The complexity doesn’t stop there. China may be the most aggressive in launching its alternative to GPS and also the most bullish in providing worldwide coverage, but it is not alone in pursuing its own system.

Japan has made launching a space program a national priority to compete with China and rejuvenate its economy, and one critical component of that program is building out a positioning system. The Quasi-Zenith Satellite System (準天頂衛星システム), which has cost ¥120 billion ($1.08 billion) to date, is designed to augment GPS with more coverage of Japan and also trigger an estimated ¥2.4 trillion ($21.58 billion) in economic benefits.

Using this new system comes at a huge cost due to lack of manufacturing scale. As the Nikkei Asian Review noted a few weeks ago, “The high price of receivers is a hurdle, however. Mitsubishi Electric on Thursday began selling receivers accurate to within a few centimeters — at a price of several million yen, or tens of thousands of dollars, apiece.” The additional location accuracy in Japan may well be necessary for autonomous cars, but auto manufactures will need to lower costs quickly if they want to include the technology in their vehicles.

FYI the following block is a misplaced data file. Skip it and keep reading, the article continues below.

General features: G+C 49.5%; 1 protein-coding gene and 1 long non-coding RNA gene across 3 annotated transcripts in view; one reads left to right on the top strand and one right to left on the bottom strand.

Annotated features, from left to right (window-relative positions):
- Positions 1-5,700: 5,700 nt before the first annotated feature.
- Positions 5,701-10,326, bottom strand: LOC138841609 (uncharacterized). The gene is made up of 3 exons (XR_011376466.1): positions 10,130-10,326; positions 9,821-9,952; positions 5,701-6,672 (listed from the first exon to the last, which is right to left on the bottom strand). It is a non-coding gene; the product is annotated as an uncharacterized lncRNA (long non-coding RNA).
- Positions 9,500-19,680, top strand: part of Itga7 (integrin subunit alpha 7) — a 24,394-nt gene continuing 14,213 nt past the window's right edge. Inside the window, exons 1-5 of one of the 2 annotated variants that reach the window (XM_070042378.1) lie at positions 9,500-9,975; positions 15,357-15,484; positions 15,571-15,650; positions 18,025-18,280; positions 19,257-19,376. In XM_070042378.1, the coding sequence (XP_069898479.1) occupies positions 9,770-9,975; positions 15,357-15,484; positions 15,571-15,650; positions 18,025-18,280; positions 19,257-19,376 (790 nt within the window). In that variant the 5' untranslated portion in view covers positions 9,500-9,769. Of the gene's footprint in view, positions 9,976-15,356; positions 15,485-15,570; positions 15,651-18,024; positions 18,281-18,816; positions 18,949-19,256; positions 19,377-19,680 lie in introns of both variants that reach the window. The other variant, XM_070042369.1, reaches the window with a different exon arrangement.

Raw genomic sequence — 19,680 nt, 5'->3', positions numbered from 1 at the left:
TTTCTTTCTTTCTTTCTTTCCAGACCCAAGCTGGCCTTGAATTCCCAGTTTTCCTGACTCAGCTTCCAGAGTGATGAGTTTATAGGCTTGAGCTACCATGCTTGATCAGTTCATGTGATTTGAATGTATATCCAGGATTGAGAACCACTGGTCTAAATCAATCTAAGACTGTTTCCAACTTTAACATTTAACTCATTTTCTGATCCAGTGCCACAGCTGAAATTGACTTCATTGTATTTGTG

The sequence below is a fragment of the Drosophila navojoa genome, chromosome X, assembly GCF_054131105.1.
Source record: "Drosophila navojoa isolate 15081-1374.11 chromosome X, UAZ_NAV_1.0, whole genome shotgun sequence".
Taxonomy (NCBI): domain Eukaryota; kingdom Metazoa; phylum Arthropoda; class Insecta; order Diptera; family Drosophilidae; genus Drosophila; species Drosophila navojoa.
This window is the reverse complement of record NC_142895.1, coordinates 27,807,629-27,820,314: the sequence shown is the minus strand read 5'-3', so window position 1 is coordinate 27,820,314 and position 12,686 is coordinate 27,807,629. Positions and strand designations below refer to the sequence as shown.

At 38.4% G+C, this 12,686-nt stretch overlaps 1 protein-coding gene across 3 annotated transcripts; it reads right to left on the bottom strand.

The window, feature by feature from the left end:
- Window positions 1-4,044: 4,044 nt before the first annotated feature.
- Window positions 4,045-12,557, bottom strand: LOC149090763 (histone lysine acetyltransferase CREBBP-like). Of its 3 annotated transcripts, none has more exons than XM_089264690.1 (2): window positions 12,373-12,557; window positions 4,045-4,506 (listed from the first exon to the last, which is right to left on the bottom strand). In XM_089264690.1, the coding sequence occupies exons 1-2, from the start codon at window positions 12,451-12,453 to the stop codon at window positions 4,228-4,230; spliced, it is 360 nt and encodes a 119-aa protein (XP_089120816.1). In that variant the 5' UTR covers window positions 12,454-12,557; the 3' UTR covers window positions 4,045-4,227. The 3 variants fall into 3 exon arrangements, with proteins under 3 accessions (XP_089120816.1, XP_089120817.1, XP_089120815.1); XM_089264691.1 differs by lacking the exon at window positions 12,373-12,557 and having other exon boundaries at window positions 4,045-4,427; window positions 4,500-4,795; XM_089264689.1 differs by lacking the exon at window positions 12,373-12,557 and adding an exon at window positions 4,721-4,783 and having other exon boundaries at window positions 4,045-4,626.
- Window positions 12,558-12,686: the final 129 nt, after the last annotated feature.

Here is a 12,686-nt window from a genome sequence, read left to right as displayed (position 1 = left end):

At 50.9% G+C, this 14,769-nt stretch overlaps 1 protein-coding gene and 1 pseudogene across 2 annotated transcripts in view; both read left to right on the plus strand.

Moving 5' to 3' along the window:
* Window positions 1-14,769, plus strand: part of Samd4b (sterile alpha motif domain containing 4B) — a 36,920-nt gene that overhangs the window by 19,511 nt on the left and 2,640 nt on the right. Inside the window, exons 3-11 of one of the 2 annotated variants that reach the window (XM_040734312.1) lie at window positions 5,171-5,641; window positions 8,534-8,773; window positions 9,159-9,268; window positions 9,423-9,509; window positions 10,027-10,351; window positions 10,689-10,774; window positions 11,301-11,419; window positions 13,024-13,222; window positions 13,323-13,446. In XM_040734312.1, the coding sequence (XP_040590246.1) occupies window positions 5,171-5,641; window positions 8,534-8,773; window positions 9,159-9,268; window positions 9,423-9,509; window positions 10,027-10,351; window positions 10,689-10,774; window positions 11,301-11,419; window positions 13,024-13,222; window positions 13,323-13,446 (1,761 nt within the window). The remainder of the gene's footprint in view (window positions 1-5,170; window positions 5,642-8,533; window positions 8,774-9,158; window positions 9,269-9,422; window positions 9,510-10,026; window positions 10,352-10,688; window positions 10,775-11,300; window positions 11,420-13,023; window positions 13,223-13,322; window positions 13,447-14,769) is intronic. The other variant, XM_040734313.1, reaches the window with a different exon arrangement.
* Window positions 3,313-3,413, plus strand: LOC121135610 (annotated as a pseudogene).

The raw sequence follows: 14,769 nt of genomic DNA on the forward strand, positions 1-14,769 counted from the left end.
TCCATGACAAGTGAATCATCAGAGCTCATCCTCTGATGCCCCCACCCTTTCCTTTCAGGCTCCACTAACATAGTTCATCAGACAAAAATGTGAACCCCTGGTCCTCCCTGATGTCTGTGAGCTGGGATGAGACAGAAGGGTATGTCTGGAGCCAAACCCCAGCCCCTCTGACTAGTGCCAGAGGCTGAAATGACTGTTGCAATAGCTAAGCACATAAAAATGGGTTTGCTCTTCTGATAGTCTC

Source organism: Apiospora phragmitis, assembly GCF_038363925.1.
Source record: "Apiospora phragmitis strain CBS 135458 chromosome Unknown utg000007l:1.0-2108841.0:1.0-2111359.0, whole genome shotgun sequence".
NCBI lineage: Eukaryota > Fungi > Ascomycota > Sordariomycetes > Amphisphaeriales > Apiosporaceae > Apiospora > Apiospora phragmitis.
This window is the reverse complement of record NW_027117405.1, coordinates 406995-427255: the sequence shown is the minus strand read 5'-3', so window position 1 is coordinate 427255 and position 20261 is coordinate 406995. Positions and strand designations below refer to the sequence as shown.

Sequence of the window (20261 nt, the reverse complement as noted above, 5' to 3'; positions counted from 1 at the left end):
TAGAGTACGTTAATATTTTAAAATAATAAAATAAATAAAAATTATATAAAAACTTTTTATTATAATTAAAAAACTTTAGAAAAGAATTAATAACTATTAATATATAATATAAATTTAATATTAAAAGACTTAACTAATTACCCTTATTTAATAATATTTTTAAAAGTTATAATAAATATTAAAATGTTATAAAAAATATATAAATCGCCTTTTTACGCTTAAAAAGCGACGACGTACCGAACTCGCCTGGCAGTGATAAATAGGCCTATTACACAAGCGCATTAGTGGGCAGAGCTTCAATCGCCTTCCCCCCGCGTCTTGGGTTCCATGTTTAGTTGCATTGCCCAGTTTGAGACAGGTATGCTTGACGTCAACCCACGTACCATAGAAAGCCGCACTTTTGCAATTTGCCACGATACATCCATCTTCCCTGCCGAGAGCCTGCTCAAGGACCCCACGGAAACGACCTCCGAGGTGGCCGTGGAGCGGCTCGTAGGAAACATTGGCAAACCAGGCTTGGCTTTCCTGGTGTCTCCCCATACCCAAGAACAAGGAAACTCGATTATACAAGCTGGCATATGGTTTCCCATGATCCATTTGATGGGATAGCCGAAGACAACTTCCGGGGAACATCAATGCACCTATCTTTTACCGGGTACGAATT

Like Japan, India has similarly pursued a GPS-augmenting system known as IRNSS, and it has now launched seven satellites to increase coverage of the subcontinent. Meanwhile, the United Kingdom, which is expected to leave the European Union in March following the referendum over Brexit, will most likely lose access to the EU’s Galileo positioning system, and is planning on launching its own. As for Galileo itself, it is expected to be fully operational in 2019.